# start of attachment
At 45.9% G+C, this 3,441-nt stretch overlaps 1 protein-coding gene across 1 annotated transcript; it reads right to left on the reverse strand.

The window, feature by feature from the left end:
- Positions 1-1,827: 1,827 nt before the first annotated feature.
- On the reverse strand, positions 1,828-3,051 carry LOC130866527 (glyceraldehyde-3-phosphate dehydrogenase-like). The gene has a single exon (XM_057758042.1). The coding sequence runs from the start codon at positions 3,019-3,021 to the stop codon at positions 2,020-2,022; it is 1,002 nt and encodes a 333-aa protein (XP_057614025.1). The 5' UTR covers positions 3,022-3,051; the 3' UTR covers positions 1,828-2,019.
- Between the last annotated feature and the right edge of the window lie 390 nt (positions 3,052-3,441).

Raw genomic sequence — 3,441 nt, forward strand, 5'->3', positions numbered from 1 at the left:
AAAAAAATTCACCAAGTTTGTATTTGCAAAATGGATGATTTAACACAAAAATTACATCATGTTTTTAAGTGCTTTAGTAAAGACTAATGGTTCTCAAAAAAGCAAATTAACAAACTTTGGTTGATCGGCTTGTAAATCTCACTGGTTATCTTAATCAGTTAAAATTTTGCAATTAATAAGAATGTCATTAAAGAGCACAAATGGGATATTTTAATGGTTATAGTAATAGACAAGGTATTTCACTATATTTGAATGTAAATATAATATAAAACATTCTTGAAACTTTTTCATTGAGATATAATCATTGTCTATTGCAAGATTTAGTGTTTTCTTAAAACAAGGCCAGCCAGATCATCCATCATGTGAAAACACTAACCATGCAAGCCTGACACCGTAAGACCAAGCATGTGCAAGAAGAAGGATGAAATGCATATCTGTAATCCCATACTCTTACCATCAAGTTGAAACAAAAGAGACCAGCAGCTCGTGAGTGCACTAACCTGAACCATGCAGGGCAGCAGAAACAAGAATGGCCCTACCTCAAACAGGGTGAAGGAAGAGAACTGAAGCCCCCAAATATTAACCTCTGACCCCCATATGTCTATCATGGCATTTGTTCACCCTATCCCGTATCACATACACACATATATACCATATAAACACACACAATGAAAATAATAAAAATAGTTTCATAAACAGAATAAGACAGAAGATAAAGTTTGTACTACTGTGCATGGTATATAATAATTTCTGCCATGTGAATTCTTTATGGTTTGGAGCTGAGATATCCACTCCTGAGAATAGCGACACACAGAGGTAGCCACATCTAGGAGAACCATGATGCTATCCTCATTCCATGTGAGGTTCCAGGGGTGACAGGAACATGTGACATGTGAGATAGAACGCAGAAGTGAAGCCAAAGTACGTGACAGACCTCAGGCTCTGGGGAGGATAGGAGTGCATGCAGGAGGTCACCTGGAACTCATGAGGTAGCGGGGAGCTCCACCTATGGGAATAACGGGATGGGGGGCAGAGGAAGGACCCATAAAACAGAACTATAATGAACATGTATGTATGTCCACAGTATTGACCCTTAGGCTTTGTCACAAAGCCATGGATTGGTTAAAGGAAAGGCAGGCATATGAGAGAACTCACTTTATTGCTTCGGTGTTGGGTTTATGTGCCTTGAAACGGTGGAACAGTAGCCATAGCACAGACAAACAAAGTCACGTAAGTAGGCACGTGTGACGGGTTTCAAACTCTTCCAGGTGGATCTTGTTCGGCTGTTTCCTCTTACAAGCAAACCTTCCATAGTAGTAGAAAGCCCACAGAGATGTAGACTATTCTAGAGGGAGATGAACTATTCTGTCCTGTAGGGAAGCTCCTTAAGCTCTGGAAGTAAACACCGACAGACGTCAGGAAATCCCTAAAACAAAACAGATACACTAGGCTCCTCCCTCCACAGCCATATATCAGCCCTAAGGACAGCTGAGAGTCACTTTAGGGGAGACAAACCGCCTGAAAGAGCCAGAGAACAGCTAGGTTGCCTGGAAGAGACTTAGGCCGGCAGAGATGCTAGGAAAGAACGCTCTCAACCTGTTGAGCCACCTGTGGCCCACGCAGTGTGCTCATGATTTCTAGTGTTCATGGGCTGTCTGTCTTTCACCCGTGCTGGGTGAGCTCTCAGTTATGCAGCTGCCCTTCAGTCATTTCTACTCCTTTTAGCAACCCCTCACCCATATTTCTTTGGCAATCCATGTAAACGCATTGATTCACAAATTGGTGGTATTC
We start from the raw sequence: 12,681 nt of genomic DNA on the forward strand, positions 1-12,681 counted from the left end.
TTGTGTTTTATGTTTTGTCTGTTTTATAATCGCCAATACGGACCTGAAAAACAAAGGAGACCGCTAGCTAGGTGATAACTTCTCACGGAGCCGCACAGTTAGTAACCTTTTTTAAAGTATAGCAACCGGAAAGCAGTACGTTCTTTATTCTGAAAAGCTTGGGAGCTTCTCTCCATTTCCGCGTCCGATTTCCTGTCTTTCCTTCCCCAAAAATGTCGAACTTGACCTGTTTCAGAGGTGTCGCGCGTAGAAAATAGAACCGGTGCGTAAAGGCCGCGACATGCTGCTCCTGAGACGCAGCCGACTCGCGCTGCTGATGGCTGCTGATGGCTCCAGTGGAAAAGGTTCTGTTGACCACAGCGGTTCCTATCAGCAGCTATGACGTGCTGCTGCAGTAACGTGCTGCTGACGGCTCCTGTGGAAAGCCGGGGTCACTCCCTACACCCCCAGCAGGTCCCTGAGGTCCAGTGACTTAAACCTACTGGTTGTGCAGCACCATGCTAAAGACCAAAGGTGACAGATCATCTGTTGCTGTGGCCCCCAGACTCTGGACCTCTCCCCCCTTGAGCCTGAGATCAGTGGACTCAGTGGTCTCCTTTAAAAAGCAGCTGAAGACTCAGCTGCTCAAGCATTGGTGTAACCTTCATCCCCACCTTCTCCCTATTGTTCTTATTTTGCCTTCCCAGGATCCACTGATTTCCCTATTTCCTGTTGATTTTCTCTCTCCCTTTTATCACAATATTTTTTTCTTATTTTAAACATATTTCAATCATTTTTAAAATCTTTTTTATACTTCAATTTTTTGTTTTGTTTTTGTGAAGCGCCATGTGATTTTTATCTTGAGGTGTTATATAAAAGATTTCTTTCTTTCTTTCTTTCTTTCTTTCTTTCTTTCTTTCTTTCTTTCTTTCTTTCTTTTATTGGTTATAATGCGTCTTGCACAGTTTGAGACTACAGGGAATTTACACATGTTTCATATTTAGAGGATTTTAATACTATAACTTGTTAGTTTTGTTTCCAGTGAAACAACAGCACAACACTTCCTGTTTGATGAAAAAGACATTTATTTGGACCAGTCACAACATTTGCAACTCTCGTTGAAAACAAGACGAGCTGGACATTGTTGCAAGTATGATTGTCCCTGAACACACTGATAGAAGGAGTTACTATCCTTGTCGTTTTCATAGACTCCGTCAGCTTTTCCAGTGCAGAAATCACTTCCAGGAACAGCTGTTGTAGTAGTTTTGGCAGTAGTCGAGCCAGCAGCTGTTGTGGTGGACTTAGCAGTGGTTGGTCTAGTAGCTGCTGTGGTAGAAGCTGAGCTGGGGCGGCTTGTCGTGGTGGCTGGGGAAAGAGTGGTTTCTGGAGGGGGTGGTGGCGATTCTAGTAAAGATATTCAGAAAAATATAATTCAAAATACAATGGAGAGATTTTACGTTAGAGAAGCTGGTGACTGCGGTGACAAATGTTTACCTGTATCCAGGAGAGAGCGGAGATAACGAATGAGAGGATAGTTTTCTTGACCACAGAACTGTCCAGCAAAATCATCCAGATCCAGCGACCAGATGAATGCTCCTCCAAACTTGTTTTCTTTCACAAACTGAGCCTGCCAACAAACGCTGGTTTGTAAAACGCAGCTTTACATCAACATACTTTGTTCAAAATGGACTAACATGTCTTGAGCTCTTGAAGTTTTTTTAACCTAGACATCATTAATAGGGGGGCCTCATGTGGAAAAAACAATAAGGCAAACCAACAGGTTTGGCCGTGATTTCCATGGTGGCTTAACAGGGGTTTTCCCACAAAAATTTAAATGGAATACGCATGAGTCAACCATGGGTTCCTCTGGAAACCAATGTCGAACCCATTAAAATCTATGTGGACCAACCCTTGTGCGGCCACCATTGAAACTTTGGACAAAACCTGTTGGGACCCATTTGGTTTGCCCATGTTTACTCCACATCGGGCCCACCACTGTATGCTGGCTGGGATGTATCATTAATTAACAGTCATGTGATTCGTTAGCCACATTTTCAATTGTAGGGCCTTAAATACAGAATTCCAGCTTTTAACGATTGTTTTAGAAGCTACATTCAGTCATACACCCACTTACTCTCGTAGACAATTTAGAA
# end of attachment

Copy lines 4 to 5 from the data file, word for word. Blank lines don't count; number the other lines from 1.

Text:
- On the reverse strand, positions 1,828-3,051 carry LOC130866527 (glyceraldehyde-3-phosphate dehydrogenase-like). The gene has a single exon (XM_057758042.1). The coding sequence runs from the start codon at positions 3,019-3,021 to the stop codon at positions 2,020-2,022; it is 1,002 nt and encodes a 333-aa protein (XP_057614025.1). The 5' UTR covers positions 3,022-3,051; the 3' UTR covers positions 1,828-2,019.
- Between the last annotated feature and the right edge of the window lie 390 nt (positions 3,052-3,441).